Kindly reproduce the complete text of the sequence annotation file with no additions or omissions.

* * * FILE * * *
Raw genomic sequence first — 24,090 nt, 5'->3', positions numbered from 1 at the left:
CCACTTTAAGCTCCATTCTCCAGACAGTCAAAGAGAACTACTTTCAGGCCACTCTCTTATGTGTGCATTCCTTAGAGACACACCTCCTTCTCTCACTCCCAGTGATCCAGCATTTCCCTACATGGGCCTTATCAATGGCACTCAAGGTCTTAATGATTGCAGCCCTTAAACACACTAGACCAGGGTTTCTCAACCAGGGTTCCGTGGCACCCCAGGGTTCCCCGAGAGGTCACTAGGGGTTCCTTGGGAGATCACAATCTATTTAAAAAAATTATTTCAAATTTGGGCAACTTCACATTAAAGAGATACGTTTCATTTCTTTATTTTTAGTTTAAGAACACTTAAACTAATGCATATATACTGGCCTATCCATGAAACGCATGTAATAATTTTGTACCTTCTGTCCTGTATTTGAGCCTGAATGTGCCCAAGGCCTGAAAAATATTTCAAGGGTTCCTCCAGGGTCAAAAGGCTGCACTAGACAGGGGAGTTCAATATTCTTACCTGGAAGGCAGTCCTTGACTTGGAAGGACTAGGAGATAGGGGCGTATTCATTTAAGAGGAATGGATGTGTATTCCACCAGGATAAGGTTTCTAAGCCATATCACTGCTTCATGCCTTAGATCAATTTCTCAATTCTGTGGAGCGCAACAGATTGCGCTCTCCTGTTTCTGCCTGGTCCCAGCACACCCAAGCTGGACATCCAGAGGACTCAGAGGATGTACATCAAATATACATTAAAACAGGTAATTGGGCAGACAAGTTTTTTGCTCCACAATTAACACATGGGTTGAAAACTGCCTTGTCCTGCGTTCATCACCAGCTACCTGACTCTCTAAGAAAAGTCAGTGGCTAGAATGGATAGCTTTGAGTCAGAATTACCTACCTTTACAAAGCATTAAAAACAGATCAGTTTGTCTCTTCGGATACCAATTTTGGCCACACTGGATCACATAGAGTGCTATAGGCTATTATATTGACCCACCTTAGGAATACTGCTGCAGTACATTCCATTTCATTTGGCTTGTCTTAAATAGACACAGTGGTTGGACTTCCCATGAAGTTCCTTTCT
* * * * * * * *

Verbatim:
Raw genomic sequence first — 24,090 nt, 5'->3', positions numbered from 1 at the left:
CCACTTTAAGCTCCATTCTCCAGACAGTCAAAGAGAACTACTTTCAGGCCACTCTCTTATGTGTGCATTCCTTAGAGACACACCTCCTTCTCTCACTCCCAGTGATCCAGCATTTCCCTACATGGGCCTTATCAATGGCACTCAAGGTCTTAATGATTGCAGCCCTTAAACACACTAGACCAGGGTTTCTCAACCAGGGTTCCGTGGCACCCCAGGGTTCCCCGAGAGGTCACTAGGGGTTCCTTGGGAGATCACAATCTATTTAAAAAAATTATTTCAAATTTGGGCAACTTCACATTAAAGAGATACGTTTCATTTCTTTATTTTTAGTTTAAGAACACTTAAACTAATGCATATATACTGGCCTATCCATGAAACGCATGTAATAATTTTGTACCTTCTGTCCTGTATTTGAGCCTGAATGTGCCCAAGGCCTGAAAAATATTTCAAGGGTTCCTCCAGGGTCAAAAGGCTGCACTAGACAGGGGAGTTCAATATTCTTACCTGGAAGGCAGTCCTTGACTTGGAAGGACTAGGAGATAGGGGCGTATTCATTTAAGAGGAATGGATGTGTATTCCACCAGGATAAGGTTTCTAAGCCATATCACTGCTTCATGCCTTAGATCAATTTCTCAATTCTGTGGAGCGCAACAGATTGCGCTCTCCTGTTTCTGCCTGGTCCCAGCACACCCAAGCTGGACATCCAGAGGACTCAGAGGATGTACATCAAATATACATTAAAACAGGTAATTGGGCAGACAAGTTTTTTGCTCCACAATTAACACATGGGTTGAAAACTGCCTTGTCCTGCGTTCATCACCAGCTACCTGACTCTCTAAGAAAAGTCAGTGGCTAGAATGGATAGCTTTGAGTCAGAATTACCTACCTTTACAAAGCATTAAAAACAGATCAGTTTGTCTCTTCGGATACCAATTTTGGCCACACTGGATCACATAGAGTGCTATAGGCTATTATATTGACCCACCTTAGGAATACTGCTGCAGTACATTCCATTTCATTTGGCTTGTCTTAAATAGACACAGTGGTTGGACTTCCCATGAAGTTCCTTTCT